was not a significant predictor of diabetes incidence, with odds ratios of 0.99 (blacks) and 1.01
(whites) per increasing year of age. We then added these 20-year incidence estimates to the
observed prevalences of diabetes among cohort participants at cohort entry at these BMI levels
] to estimate the proportions of SCCS participants anticipated to have diabetes by the end
of this 20-year span.
The primary logistic models compared those with incident diabetes reporting taking
antihyperglycemic medication to those not reporting diabetes. Persons reporting diabetes but not
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taking medicines were excluded from the primary analysis. In sensitivity analyses, we classified
all people self-reporting diabetes as cases and repeated the analyses we had done when diabetes
cases were defined as those taking medications for diabetes, finding similar patterns (data not
These same procedures were repeated for studying risk factors for medication-treated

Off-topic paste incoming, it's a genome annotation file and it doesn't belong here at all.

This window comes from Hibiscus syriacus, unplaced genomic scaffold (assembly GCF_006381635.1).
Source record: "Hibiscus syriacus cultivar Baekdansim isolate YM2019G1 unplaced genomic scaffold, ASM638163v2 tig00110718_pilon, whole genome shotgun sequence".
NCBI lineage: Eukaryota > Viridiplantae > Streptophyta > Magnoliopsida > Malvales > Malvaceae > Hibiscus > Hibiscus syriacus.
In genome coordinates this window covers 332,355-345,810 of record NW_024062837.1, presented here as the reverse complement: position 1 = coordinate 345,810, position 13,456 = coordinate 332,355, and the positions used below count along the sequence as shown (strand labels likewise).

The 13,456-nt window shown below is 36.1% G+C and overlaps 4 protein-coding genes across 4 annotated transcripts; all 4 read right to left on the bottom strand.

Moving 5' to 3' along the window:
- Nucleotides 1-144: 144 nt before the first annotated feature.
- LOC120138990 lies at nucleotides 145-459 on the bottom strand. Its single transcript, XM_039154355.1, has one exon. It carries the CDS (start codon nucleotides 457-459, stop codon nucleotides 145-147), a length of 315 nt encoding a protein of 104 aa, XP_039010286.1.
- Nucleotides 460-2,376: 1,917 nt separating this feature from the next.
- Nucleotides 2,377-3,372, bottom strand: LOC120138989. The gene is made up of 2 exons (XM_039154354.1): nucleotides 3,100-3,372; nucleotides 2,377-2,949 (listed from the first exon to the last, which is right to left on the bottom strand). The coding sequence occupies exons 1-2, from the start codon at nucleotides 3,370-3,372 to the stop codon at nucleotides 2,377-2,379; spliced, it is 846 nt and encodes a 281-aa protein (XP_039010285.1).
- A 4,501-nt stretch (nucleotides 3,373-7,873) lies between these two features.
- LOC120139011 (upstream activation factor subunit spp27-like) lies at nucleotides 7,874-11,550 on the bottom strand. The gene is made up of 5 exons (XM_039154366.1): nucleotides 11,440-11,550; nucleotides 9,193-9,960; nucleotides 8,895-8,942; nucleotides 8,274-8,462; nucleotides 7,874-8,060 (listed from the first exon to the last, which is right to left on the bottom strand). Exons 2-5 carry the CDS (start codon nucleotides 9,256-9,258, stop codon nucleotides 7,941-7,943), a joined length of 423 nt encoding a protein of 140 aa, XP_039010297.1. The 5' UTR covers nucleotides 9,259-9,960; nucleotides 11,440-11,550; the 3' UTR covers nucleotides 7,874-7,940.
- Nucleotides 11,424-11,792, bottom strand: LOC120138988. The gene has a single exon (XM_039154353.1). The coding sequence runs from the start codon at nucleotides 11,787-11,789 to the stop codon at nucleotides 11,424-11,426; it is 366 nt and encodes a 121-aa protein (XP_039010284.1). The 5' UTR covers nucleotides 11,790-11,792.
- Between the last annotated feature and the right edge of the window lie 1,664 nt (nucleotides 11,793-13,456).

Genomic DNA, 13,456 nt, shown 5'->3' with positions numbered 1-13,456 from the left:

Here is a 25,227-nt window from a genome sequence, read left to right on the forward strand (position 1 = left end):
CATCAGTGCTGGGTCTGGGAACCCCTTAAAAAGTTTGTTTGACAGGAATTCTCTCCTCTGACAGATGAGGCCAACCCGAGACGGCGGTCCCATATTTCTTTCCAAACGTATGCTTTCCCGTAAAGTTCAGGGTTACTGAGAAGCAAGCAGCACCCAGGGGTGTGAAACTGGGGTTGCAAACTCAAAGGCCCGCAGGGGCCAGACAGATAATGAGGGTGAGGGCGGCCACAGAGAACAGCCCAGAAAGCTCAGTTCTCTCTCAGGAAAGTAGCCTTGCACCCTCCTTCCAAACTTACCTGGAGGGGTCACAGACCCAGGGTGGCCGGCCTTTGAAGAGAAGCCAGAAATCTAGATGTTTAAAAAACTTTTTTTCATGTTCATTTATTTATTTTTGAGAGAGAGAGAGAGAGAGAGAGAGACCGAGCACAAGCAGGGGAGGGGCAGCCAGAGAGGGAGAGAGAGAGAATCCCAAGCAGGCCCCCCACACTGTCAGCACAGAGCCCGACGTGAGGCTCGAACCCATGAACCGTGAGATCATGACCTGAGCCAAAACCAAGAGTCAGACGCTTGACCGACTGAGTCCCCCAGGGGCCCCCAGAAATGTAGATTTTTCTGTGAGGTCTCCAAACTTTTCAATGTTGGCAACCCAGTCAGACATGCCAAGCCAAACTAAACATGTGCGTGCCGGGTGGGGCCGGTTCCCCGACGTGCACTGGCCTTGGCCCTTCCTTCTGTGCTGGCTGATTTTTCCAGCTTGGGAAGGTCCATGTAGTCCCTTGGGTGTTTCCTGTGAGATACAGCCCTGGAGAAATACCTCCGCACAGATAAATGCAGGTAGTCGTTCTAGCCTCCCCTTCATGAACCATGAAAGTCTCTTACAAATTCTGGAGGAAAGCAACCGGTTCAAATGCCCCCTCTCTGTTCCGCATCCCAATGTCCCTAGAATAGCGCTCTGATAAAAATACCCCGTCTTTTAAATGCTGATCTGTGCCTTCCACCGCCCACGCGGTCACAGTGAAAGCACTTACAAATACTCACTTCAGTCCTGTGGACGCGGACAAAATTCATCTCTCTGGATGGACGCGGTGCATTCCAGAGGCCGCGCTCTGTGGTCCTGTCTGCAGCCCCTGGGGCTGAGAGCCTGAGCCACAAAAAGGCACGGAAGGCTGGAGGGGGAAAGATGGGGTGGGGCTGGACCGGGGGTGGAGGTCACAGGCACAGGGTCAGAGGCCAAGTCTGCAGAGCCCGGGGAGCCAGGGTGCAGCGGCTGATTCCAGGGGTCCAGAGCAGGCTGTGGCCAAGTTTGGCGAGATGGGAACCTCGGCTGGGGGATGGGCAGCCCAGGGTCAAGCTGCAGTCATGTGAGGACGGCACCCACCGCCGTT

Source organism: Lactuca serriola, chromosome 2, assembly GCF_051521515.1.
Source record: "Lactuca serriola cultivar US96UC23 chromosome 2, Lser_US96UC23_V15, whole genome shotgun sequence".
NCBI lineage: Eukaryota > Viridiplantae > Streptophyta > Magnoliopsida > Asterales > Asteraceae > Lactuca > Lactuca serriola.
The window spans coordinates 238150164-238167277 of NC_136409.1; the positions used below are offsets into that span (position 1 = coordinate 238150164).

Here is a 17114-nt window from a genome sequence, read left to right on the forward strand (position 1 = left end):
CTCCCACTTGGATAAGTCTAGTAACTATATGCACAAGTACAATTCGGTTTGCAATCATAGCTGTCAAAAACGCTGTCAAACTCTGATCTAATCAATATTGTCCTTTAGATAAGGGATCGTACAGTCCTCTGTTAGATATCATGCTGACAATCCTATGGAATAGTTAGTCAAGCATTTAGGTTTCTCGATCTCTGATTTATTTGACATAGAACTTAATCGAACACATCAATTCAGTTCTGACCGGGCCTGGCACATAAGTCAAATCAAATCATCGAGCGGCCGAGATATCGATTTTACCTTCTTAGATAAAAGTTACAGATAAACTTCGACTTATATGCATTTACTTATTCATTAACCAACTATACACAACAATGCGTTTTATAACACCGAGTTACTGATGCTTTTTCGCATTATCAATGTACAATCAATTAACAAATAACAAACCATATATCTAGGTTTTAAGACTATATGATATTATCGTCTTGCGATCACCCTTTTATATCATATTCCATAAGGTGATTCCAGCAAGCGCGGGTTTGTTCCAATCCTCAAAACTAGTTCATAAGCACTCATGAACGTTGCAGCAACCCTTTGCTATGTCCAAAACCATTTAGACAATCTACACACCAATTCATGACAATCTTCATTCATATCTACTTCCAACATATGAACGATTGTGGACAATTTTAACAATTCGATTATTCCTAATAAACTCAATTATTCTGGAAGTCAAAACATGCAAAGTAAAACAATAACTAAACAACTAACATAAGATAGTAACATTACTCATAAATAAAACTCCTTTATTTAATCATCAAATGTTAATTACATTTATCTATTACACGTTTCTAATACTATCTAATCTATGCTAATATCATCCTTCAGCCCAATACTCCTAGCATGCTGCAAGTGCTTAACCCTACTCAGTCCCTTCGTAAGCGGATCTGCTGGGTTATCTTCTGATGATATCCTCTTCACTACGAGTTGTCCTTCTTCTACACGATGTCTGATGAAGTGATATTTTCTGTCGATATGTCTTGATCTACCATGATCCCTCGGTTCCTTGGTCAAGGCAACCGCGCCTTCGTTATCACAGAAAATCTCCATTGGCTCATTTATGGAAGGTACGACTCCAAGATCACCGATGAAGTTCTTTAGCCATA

new-onset diabetes reported between the first and second SCCS follow-up surveys among the
smaller number of participants who completed both follow-up surveys, with participants in
this extended time analysis limited to those who did not report diabetes at baseline and at the
first follow up. In this analysis, BMI was defined using weight at the time of the first follow up,
whereas the other covariates were based on values reported at cohort entry. We report these
analyses separately to provide risk estimates in this extended time period. In supplementary
analyses, we combined the data from the first and second follow ups, finding generally similar
results (data not shown).
All statistical tests were two-tailed with p-values <0.05 considered significant. Analyses
were performed using SAS version 9.3 (SAS Institute Inc., Cary, NC, USA).
A total of 24,000 blacks and 14,064 whites who did not report diabetes at entry into the SCCS
completed the first follow-up survey a median (and mean) of 4.5 years (range 1 to 10 years)
after entry into the SCCS. Among blacks, 4,056 (17%) reported that they had been diagnosed
with diabetes during the follow-up, with 2,671 (12%) reporting that they were taking
antihyperglycemic medication for diabetes treatment. Among whites, 1,265 (9%) reported being